The Swedish director talks about his first foray into fiction.

Swedish director Ester Martin Bergsmark’s Tiger award contender is based on the novel You Are the Roots That Sleep Beneath My Feet and Hold the Earth in Place by Eli Levén. 

“There was something in his language that was really intriguing,” Bergsmark says of Levén’s writing. The filmmaker warmed in particular to the romantic side of a novel which takes readers to “dark and dirty places”. “He (Levén) transforms harsh reality into something that is beautiful.”

The film tells the story of young androgynous Sebastian who (in the words of the director) has a “longing for intimacy” and “struggles to be loved”.

Levén, a transgender artist, was the subject of Bergsmark’s earlier film, the poetic documentary She Male Snails. (Some critics compared it to the early work of the late Derek Jarman.)

Something Must Break is the director’s first foray into fiction. “In some ways, I am getting closer to the characters and to real life in fiction,” the director reflects of the paradox that drama can sometimes have a rawer, more intimate and truthful quality than documentary. 

Levén was closely involved in the project. “We wrote the script together. He was also the music researcher. It [the film] has a beautiful soundtrack,” Bergsmark says of a film which includes everything from classical music to punk and from R&B to contemporary songs.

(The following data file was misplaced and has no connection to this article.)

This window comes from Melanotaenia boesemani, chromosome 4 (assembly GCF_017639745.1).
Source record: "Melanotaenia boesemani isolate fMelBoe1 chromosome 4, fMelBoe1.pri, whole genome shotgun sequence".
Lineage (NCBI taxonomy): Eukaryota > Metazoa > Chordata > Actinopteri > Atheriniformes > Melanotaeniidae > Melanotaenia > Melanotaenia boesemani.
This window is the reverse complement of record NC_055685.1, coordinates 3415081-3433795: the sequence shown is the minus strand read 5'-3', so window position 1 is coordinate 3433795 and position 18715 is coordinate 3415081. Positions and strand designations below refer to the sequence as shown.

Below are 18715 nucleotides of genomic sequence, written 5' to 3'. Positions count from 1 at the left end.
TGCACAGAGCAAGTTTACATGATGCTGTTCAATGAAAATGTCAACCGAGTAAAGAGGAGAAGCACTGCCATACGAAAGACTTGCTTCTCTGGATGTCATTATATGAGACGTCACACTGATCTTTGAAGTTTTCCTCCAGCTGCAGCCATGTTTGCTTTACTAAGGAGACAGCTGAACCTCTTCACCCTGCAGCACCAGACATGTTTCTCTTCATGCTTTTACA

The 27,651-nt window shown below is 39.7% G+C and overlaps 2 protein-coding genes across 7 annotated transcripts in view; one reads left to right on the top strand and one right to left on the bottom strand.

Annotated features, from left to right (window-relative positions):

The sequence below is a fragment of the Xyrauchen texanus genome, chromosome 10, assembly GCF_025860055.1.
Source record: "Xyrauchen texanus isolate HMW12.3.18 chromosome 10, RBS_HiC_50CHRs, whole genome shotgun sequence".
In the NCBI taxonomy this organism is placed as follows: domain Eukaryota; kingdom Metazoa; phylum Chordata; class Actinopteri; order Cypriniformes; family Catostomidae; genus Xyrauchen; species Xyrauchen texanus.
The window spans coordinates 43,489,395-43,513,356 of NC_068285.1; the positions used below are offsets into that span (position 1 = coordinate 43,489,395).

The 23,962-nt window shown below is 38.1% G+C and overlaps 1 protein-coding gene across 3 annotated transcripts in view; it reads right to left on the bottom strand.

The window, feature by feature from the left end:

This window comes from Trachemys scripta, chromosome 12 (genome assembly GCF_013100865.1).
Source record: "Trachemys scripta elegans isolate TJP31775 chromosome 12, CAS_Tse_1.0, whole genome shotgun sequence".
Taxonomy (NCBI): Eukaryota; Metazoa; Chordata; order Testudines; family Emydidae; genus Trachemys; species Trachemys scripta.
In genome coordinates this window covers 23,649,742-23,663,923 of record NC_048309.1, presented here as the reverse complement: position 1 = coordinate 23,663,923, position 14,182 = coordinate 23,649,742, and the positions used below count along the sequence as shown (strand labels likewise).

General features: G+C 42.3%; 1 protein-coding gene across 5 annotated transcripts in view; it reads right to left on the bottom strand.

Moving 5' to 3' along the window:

“It is not a film about sexuality. It is a film about love,” the director suggests.

Something Must Break was produced by Stockholm-based Garage Films (the outfit behind such recent Swedish features as Pioneer and Call Girl). It will be released in Sweden by Triart Films. 

This month, alongside its Rotterdam screenings, Something Must Break will also show as the opening film at the Gothenburg Festival (where it will be competing for the Best Nordic Film Award). When he was interviewed in mid-January, the director was busy commuting between Berlin, Copenhagen and Stockholm, putting the finishing touches to a project that he has been working on for roughly five years.

Bergsmark’s short film Fruitcake (co-directed with Sara Kaaman) was part of Dirty Diaries, the Swedish feminist portmanteau of 13 short pornographic films that turned into a worldwide success after its premiere in 2009.